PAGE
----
University of Wisconsin Eau Claire
Graduates gathered in Zorn Arena on Dec. 19 were assured that their University of Wisconsin-Eau Claire education has prepared them well for the future — and advised to make giving back a part of whatever that future holds.
The assurance and advice came from a source who should know: Beatris Mendez-Gandica, a 2013 UW-Eau Claire information systems and international business graduate, who returned to campus to deliver the Charge to the Class at her alma mater’s morning and afternoon commencement ceremonies.
Mendez-Gandica is a security program manager for Microsoft, where she landed employment following her UW-Eau Claire graduation. Last May she received the UW-Eau Claire Alumni Association’s Outstanding Recent Alumnus Award, which acknowledges alumni who’ve made special achievements and shown great promise within 15 years of their graduation from the university.
Mendez-Gandica recalled her time at UW-Eau Claire, where she arrived on a cold January day after leaving the warmth and sun of her native Venezuela. Despite the jarring difference in climate, she quickly became active in the life of the campus and over time discovered her passion for technology in an information systems class. She also found valued support from her professors in the College of Business and landed two internships.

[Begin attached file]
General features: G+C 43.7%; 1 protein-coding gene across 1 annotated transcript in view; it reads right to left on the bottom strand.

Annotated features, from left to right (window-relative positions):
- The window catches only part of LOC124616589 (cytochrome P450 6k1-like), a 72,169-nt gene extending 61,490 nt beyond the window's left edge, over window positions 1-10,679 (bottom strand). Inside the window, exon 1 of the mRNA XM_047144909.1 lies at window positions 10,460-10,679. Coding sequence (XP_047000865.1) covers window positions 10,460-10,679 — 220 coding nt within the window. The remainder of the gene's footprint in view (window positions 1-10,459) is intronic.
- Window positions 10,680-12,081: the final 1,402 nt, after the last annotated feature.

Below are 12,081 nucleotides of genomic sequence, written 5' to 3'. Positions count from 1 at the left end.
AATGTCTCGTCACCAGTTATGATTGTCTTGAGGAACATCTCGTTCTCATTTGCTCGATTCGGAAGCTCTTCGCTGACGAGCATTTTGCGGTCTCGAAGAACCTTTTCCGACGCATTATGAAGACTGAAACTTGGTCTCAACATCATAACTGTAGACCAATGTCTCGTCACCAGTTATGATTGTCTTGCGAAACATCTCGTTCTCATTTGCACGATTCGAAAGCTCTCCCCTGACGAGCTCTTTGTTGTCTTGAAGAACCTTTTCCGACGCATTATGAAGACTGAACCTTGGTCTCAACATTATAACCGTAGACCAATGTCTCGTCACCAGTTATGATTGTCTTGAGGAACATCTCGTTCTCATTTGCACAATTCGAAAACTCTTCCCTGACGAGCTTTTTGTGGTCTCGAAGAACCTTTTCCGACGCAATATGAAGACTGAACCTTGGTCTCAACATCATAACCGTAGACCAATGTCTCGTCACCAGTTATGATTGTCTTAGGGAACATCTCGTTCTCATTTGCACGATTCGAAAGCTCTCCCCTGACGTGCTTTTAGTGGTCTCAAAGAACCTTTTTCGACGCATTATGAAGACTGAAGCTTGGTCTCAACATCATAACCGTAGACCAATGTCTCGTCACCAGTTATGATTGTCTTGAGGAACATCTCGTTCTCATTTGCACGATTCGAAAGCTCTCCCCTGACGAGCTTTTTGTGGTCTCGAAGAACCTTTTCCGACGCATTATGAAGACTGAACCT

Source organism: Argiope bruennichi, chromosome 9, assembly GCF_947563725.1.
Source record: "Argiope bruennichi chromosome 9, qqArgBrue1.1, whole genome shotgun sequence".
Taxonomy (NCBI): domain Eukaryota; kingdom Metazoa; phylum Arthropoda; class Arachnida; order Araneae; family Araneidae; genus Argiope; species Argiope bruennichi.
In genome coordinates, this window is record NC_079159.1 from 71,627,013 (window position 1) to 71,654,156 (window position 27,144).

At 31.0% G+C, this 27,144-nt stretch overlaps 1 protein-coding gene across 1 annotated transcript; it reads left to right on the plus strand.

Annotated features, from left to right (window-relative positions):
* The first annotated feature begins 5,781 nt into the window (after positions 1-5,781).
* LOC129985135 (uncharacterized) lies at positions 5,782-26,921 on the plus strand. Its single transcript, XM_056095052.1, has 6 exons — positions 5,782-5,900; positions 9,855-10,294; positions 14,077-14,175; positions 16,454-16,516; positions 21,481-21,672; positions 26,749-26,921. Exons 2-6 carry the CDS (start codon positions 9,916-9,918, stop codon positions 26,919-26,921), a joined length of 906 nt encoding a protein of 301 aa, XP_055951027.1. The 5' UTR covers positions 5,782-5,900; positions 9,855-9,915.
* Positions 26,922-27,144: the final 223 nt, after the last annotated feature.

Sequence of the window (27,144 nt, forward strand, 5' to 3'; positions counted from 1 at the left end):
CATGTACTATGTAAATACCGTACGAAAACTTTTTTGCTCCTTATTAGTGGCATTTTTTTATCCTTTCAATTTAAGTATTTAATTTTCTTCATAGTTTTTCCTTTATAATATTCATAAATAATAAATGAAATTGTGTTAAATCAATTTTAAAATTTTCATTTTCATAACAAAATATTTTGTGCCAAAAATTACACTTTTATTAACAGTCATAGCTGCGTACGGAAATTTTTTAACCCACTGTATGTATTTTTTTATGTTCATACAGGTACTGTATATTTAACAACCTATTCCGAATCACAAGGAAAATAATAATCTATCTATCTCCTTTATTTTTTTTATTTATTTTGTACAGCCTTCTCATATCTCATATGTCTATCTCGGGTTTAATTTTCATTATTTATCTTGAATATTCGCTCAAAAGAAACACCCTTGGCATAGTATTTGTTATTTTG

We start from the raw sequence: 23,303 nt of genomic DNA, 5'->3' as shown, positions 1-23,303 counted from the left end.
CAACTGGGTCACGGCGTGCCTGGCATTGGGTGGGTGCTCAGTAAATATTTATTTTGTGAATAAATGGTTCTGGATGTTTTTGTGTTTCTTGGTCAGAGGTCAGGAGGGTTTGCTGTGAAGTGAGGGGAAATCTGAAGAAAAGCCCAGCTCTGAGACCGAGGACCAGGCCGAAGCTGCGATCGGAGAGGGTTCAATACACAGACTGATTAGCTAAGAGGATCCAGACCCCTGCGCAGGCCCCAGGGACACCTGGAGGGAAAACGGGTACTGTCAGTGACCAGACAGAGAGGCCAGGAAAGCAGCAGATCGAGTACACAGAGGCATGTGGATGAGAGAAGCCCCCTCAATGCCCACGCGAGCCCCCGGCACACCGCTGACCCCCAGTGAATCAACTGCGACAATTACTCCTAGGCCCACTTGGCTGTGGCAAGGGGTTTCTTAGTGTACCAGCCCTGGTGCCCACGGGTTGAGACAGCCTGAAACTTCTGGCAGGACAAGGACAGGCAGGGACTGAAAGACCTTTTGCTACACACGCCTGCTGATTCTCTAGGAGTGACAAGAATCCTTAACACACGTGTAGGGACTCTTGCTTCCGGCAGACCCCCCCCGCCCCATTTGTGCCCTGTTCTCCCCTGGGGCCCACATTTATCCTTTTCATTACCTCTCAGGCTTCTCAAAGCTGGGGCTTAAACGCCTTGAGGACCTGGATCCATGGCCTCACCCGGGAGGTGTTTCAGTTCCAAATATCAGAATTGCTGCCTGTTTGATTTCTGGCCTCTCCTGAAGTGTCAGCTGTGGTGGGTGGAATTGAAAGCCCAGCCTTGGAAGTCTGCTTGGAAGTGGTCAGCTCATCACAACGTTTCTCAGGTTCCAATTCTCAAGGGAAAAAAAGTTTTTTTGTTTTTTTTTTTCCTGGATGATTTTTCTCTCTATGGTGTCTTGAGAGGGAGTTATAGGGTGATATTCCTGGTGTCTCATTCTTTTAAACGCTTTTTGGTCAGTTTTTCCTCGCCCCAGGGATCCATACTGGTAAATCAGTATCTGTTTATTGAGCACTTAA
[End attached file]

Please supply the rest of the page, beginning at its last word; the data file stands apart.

Beyond the classroom, UW-Eau Claire “presented many opportunities for expanding my global mindset,” Mendez-Gandica said, recalling her study-abroad experience in China and faculty-student research participation in India.
As her career with Microsoft has progressed, Mendez-Gandica said she has learned that her UW-Eau Claire experience was only “the beginning of many learnings.”
“One thing that I have come to realize is that your education isn’t done when you graduate from UW-Eau Claire,” she said. “This experience is just a steppingstone that will have prepared you to be a lifelong learner in your area of expertise. It’s on each one of you to take what you’ve learned, empower others and solve the problems that exist in the world today.”
For Mendez-Gandica, that duty to empower others was instilled by her grandfather, who she said raised her “with the morals to always give back.” Inspired by that upbringing and her UW-Eau Claire experience working with youth through the Blugold Beginnings program, she decided two years ago how she could make a difference.